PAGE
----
Not all of them will be managed by the teams at Gap Filler and Greening The Rubble, but all will certainly be inspired in part by their trail-blazing brand of celebratory anarchy.

Let the greening begin.

If you want to find out more about Greening The Rubble, or to find out how you can get involved as a volunteer, visit the website at: http://greeningtherubble.org.nz/wp/ or shoot by their Facebook page: http://www.facebook.com/greeningtherubble

Read the inspiring stories of our Christchurch sponsors:




SHAC – The Sustainable Habitat Challenge – is a network of architects, builders, engineers, designers, building scientists, students and young professionals interested in taking positive action in their communities today.

On the 2-3 May 2012, SHAC presented the 2nd annual workshop on micro-architecture at the Christchurch Polytechnic Student Centre. Sixty attendees discussed temporary architecture, simple buildings, and the reuse of building material.

“People cherish their culture through recycling” – those are the words of Wang Shu, the 2012 winner of the Pritzker architecture prize. The demolition of red stickered housing and CBD buildings does not have to mean the eradication of Christchurch’s history or culture – nearly all materials can be reused in new construction, incorporating local memories and fusing the past with the present.

What is permanent in this land of earthquakes? In San Francisco, the Palace of Fine Arts was built in 1915 as a temporary building for the Panama-Pacific Exposition and still stands today as an icon of the city. From the cardboard cathedral to the convention centre – how long will they serve us?

“Simple buildings are key for affordability” said Canadian architect Brian McKay Lyons, recently interviewed on Nine to Noon with Kim Hill. Lyons, from Nova Scotia, says “simple buildings are what we farmers and fishermen build when we can’t afford to get things wrong”

This symposium brought together elements of the growing Regeneration movement – people working together to take positive action in their communities.

Community Rebuild – for the Whole House Reuse project Juliet Arnott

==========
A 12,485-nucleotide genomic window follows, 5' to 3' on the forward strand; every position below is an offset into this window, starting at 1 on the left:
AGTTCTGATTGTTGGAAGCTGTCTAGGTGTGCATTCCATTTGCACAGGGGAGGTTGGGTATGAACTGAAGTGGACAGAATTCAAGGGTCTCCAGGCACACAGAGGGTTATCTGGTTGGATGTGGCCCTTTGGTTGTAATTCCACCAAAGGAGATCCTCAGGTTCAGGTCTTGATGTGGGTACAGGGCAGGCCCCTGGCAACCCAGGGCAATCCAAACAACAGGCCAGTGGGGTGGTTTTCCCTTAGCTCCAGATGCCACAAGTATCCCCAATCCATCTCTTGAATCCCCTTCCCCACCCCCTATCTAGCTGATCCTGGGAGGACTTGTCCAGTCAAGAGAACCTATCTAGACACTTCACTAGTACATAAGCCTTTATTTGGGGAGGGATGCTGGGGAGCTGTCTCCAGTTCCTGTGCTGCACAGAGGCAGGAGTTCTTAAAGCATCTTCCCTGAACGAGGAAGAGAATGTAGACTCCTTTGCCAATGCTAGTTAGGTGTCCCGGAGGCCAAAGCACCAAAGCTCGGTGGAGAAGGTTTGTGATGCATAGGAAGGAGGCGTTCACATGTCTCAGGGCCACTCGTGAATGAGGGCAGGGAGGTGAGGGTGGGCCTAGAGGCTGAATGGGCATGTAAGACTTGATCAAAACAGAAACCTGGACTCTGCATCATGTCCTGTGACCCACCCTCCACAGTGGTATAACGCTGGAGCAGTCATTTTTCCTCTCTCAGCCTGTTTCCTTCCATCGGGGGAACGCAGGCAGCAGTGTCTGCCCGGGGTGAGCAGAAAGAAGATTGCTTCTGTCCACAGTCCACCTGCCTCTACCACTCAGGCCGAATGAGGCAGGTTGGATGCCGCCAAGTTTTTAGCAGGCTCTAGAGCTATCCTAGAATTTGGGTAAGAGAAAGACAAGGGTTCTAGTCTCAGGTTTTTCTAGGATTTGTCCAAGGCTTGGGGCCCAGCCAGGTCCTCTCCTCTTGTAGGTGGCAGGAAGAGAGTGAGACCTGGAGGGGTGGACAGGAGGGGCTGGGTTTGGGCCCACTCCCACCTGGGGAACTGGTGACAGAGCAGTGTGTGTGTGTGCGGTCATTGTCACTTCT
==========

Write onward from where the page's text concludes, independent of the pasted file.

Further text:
Design – F3 Design 

Community Development – Joshua Durrant, Jess Smale, Sophie Moore

Positive Action – Gapfiller Trust





YTONG® is an alternative building system made from light-weight Aerated Autoclaved Concrete (AAC). It was invented in Sweden in 1923 and further developed under the YTONG® brand it turned into a world-wide success.

Environmentally friendly and non-toxic – From the manufacturing process to shipment, construction, and waste disposal YTONG® is in ecological balance.

Good sound absorption – effective sound barrier – The natural air cushion formed in the high-pressure steam curing of AAC can absorb the most possible noise.

Ensures high standard of well-being – YTONG® reduces temperature differences and humidity fluctuations and so ensures a comfortable and healthy room atmosphere.

Excellent workability – It is easy to erect a solid masonry structure quickly and precisely. Only few tools and implements are necessary.

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YTONG® is fireproof and has a high fire rating – AAC is resistant to high temperatures for a longer period of time than any other solid building material. YTONG® is especially chosen for fireproof walls in commercial buildings.

Performs well in earthquakes – Thanks to its low weight and its plastic deformation properties the destructive force of earthquakes can be minimised.





Social Innovation is a small, hardworking community engagement agency based in Christchurch. They work with leading non-profits, changemakers, progressive companies and government to mobilise everyday New Zealanders. Their expertise in this area comes from grassroots innovation on large-scale community action projects, including the Student Volunteer Army, A Day at the Beach Festival, Love your Coast and a number of other public participation initiatives. They know how to scale initiatives and achieve big results with large numbers of stakeholders.

They have developed an integrated blueprint for community organising in the 21st century, drawing inspiration from kiwi folk heroes like Kate Sheppard combined with the sheer power of modern technology. At the heart of what they do is supporting everyday New Zealanders to take action and participate fully in public life, in turn increasing the proportion of citizen’s who know that they can make a difference to the way things are.

Their services include strategy, leadership training, volunteer coordination & management, media and communications, project management and fundraising. Find out more at www.socialinnovation.org.nz or make direct contact via their studio-line on 03 337 0861

Facebook    Twitter    Flickr 

Ph:  03 337 0861 or info@socialinnovation.org.nz



The Local Good News initiative is officially endorsed by Mental Health New Zealand.

Got good news to share about your social enterprise?  Join this inspiring line up of Christchurch sponsors, email charlotte@happyzine.co.nz